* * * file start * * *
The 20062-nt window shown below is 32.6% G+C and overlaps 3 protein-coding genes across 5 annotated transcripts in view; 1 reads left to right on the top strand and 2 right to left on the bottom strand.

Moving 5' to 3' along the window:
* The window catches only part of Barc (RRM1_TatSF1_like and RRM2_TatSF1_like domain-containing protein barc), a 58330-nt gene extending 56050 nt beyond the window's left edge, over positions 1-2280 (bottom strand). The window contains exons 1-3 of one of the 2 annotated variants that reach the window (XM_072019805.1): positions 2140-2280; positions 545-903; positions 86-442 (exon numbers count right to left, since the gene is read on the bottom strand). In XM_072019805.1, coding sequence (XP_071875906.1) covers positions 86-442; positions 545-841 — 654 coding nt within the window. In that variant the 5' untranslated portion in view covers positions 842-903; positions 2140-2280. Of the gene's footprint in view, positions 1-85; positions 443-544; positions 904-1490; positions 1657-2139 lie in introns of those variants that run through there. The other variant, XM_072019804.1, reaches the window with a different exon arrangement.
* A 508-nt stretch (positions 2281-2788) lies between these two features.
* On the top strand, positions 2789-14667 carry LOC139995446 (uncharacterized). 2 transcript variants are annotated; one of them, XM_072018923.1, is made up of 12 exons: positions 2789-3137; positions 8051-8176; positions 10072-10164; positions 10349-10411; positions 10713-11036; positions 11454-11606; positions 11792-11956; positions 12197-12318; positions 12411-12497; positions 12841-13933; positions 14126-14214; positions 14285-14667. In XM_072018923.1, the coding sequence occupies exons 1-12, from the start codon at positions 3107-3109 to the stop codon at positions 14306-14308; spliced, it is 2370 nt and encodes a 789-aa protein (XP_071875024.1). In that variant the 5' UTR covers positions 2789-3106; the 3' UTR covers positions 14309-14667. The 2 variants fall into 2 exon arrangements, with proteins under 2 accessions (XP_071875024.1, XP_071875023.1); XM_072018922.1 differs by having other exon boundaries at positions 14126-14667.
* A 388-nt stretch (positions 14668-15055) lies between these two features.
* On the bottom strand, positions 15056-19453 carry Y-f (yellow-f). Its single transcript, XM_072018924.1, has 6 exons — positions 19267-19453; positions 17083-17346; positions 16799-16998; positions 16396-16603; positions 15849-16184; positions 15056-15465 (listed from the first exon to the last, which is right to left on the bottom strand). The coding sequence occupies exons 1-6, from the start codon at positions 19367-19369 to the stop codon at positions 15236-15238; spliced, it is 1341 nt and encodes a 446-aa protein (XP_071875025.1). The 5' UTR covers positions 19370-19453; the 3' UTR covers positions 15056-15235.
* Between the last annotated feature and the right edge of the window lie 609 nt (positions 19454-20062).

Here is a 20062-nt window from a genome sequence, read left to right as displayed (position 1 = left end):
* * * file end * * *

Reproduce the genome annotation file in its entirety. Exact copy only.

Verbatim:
The 20062-nt window shown below is 32.6% G+C and overlaps 3 protein-coding genes across 5 annotated transcripts in view; 1 reads left to right on the top strand and 2 right to left on the bottom strand.

Moving 5' to 3' along the window:
* The window catches only part of Barc (RRM1_TatSF1_like and RRM2_TatSF1_like domain-containing protein barc), a 58330-nt gene extending 56050 nt beyond the window's left edge, over positions 1-2280 (bottom strand). The window contains exons 1-3 of one of the 2 annotated variants that reach the window (XM_072019805.1): positions 2140-2280; positions 545-903; positions 86-442 (exon numbers count right to left, since the gene is read on the bottom strand). In XM_072019805.1, coding sequence (XP_071875906.1) covers positions 86-442; positions 545-841 — 654 coding nt within the window. In that variant the 5' untranslated portion in view covers positions 842-903; positions 2140-2280. Of the gene's footprint in view, positions 1-85; positions 443-544; positions 904-1490; positions 1657-2139 lie in introns of those variants that run through there. The other variant, XM_072019804.1, reaches the window with a different exon arrangement.
* A 508-nt stretch (positions 2281-2788) lies between these two features.
* On the top strand, positions 2789-14667 carry LOC139995446 (uncharacterized). 2 transcript variants are annotated; one of them, XM_072018923.1, is made up of 12 exons: positions 2789-3137; positions 8051-8176; positions 10072-10164; positions 10349-10411; positions 10713-11036; positions 11454-11606; positions 11792-11956; positions 12197-12318; positions 12411-12497; positions 12841-13933; positions 14126-14214; positions 14285-14667. In XM_072018923.1, the coding sequence occupies exons 1-12, from the start codon at positions 3107-3109 to the stop codon at positions 14306-14308; spliced, it is 2370 nt and encodes a 789-aa protein (XP_071875024.1). In that variant the 5' UTR covers positions 2789-3106; the 3' UTR covers positions 14309-14667. The 2 variants fall into 2 exon arrangements, with proteins under 2 accessions (XP_071875024.1, XP_071875023.1); XM_072018922.1 differs by having other exon boundaries at positions 14126-14667.
* A 388-nt stretch (positions 14668-15055) lies between these two features.
* On the bottom strand, positions 15056-19453 carry Y-f (yellow-f). Its single transcript, XM_072018924.1, has 6 exons — positions 19267-19453; positions 17083-17346; positions 16799-16998; positions 16396-16603; positions 15849-16184; positions 15056-15465 (listed from the first exon to the last, which is right to left on the bottom strand). The coding sequence occupies exons 1-6, from the start codon at positions 19367-19369 to the stop codon at positions 15236-15238; spliced, it is 1341 nt and encodes a 446-aa protein (XP_071875025.1). The 5' UTR covers positions 19370-19453; the 3' UTR covers positions 15056-15235.
* Between the last annotated feature and the right edge of the window lie 609 nt (positions 19454-20062).

Here is a 20062-nt window from a genome sequence, read left to right as displayed (position 1 = left end):